Brian McAvoy doubles down on opposition to Championship reform
ULSTER GAA secretary Brian McAvoy has doubled down on his opposition to championship reform, stating that “diluting” the provincial championships “should not be part of any change”.
McAvoy was one of the most vocal opponents of Proposal B that was put before Special Congress last October. All four provincial councils are understood to have voted against change as it was proposed then.
The GAA’s new fixtures task force has produced two new proposals that are being discussed by counties with a view to being voted on at Annual Congress next month.
The ‘Green Proposal’ retains the current league and provincial championship structures followed by a round-robin All-Ireland series, while the ‘Red Proposal’ is a tweaked version of what was proposed in October.
However, while McAvoy has touched in his annual report on the problems caused by moving away from the old 1A/1B league system that would be reintroduced as part of championship reform with the Red Proposal, the Burren native appeared to pour cold water on the idea of supporting any reduction in the status of provincial championships.
“By all means we can change and change is good, if it is the right change,” he wrote.
“The provincial championships mean so much to so many people and are part and parcel of the GAA’s heritage.
“Diluting them should not be part of any change and especially given the fact that they are the out-workings of the problem, rather than the actual cause of the problem.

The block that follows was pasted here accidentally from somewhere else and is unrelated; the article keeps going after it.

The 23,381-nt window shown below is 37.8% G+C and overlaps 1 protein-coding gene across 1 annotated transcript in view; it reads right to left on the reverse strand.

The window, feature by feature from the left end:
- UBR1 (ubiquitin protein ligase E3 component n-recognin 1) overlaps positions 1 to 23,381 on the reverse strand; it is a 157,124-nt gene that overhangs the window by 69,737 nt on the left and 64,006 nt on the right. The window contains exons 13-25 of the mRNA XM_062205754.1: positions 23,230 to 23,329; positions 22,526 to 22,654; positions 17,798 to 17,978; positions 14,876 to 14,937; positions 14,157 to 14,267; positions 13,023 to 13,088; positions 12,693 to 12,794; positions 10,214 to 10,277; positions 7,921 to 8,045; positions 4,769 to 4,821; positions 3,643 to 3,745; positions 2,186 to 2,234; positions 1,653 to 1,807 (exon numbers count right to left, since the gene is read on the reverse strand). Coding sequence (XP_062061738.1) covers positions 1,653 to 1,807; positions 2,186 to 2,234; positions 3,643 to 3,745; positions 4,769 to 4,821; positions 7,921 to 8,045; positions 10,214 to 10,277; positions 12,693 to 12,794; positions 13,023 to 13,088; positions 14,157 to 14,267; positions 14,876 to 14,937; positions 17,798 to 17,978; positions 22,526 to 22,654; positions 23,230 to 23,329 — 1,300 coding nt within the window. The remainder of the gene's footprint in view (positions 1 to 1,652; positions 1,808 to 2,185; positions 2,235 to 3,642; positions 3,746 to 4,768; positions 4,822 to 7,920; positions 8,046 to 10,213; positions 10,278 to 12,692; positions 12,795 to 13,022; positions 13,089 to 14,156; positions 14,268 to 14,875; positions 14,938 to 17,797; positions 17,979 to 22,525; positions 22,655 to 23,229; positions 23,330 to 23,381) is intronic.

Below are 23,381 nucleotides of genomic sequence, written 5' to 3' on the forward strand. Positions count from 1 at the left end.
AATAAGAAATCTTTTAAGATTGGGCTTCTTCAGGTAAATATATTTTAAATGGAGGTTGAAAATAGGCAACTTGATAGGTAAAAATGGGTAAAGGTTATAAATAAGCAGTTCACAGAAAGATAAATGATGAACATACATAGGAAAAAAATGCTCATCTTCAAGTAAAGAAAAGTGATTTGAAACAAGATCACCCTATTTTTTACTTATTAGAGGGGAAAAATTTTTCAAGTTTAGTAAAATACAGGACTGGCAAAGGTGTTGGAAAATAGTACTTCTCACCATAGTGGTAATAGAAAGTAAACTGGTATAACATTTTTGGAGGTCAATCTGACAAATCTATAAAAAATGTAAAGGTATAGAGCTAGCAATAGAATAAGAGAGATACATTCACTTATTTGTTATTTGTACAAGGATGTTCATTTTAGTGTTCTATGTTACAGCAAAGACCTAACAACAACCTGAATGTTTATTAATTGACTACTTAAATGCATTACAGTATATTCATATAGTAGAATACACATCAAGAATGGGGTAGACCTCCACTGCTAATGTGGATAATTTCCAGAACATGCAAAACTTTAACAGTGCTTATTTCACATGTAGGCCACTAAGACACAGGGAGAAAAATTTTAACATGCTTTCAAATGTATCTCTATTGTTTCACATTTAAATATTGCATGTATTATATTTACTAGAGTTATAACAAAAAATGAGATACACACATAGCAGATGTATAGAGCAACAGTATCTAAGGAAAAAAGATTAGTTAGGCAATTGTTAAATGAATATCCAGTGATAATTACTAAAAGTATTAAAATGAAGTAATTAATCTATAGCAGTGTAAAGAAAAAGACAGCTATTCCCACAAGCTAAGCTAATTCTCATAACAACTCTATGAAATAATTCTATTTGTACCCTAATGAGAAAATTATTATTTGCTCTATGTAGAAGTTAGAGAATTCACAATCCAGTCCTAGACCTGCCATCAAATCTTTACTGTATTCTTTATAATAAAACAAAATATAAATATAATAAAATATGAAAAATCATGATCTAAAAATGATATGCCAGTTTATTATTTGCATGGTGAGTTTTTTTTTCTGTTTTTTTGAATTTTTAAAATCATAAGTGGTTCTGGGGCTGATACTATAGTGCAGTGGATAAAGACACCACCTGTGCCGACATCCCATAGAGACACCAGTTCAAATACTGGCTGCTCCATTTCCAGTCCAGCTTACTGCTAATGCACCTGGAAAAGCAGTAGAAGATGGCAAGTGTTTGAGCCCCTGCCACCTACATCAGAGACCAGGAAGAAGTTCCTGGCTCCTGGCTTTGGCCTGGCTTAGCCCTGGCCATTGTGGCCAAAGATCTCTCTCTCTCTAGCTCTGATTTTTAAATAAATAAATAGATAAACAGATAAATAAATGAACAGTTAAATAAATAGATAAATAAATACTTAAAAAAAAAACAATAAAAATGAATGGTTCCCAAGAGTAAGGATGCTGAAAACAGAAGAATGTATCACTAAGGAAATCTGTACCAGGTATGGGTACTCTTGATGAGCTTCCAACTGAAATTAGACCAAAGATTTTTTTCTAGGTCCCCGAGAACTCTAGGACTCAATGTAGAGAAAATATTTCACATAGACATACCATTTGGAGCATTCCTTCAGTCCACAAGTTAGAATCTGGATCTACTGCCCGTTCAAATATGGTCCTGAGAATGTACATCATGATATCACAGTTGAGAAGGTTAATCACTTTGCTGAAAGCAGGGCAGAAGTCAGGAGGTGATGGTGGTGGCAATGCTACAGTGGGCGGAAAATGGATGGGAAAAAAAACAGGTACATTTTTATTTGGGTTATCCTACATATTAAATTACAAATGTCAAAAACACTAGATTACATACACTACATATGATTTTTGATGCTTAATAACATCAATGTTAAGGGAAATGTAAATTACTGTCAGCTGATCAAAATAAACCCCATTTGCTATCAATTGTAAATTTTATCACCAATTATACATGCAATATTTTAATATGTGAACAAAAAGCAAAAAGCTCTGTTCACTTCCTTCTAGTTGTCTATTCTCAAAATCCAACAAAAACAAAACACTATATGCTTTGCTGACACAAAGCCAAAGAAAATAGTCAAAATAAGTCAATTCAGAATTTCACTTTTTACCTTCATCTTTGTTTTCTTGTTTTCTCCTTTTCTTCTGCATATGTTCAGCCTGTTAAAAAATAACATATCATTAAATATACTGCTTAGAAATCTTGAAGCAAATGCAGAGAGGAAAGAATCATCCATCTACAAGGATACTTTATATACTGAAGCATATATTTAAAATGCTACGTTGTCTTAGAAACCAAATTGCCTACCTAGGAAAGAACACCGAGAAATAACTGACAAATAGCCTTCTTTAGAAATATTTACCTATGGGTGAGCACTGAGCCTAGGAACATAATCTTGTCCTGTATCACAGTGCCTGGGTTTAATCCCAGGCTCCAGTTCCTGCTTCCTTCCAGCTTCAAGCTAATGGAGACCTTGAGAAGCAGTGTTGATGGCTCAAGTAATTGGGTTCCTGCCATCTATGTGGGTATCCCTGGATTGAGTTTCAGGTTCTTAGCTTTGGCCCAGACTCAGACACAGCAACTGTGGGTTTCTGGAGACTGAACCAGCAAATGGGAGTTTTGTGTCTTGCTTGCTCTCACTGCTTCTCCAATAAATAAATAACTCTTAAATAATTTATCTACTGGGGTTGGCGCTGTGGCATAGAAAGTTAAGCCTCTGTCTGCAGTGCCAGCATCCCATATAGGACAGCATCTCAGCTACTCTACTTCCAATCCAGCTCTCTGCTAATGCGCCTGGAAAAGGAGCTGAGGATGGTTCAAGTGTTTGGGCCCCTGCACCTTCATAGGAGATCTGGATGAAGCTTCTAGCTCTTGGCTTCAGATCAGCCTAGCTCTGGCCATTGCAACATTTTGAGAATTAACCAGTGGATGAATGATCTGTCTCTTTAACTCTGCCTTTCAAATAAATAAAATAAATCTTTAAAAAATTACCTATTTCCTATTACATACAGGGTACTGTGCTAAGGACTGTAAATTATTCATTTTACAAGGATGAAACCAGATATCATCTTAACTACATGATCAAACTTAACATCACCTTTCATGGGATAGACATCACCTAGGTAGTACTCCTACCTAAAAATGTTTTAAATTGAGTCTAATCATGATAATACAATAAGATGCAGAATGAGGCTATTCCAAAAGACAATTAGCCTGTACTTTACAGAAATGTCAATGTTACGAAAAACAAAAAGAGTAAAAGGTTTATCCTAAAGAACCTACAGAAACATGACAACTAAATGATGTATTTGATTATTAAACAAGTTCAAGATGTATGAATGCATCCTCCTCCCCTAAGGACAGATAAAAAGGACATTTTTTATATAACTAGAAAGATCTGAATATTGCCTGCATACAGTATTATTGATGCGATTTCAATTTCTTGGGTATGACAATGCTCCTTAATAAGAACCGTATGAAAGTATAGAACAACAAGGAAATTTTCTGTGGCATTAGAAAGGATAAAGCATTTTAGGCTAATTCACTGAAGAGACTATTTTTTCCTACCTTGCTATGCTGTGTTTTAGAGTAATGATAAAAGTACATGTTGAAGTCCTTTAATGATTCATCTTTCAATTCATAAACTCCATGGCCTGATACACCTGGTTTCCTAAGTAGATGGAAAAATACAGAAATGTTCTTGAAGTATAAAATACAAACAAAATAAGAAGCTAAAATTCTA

“In order for the gap to be closed counties need to have the opportunity to play teams both at their own level and teams at a level above them in games where they can be largely competitive.
“The provincial championships need to provide one route to the All-Ireland series – but there can be other routes, or at least other routes could act as a championship seeding mechanism.
“Gaining consensus is the key to finding a solution and no one should feel alienated.
“While little in the GAA world is straightforward, many difficult issues have been satisfactorily resolved down the years and this should be no different.”
The Ulster CEO also said he felt that Croke Park had “significantly over-estimated” the potential income from Proposal B, which they had put at between £3m and £4m, and that it “in our view, [it] was the weakest model financially by some distance.
“No one is suggesting that the status quo is perfect and there is a momentum for change,” he said.
“Any change however must be for the better and must have broad consensus if it is to have acceptance across the board.
“The first question that must be asked, is what are we trying to achieve? I don’t think that this was satisfactorily addressed during the previous debate.”
While 2020 and ‘21 were the first years of the split season, they were a false economy given the late start and finish to inter-county football.
This year will see the All-Ireland finals played in mid-July and while McAvoy says it has been “a huge success” so far, the “stress test” for the idea will come in 2022.
“League competitions are treated with a high level of importance in many counties and there are cases where league position determines championship status.
“Under the ‘split season’ concept it will be June at the earliest before clubs have access to their county players. There can be no question of counties waiting until the summer to commence club competitions, so fixture makers in counties may have to deploy a level of creativity in planning club fixture schedules.
“Additionally, with club championships not commencing until later in the calendar, there will be increased pressure on grounds and clubs will face additional financial challenges with additional floodlighting and heating costs.
“In the year of COP26 we don’t need any reminding of the need to reduce our carbon emissions and more than ever energy savings must become a requirement for all GAA units.”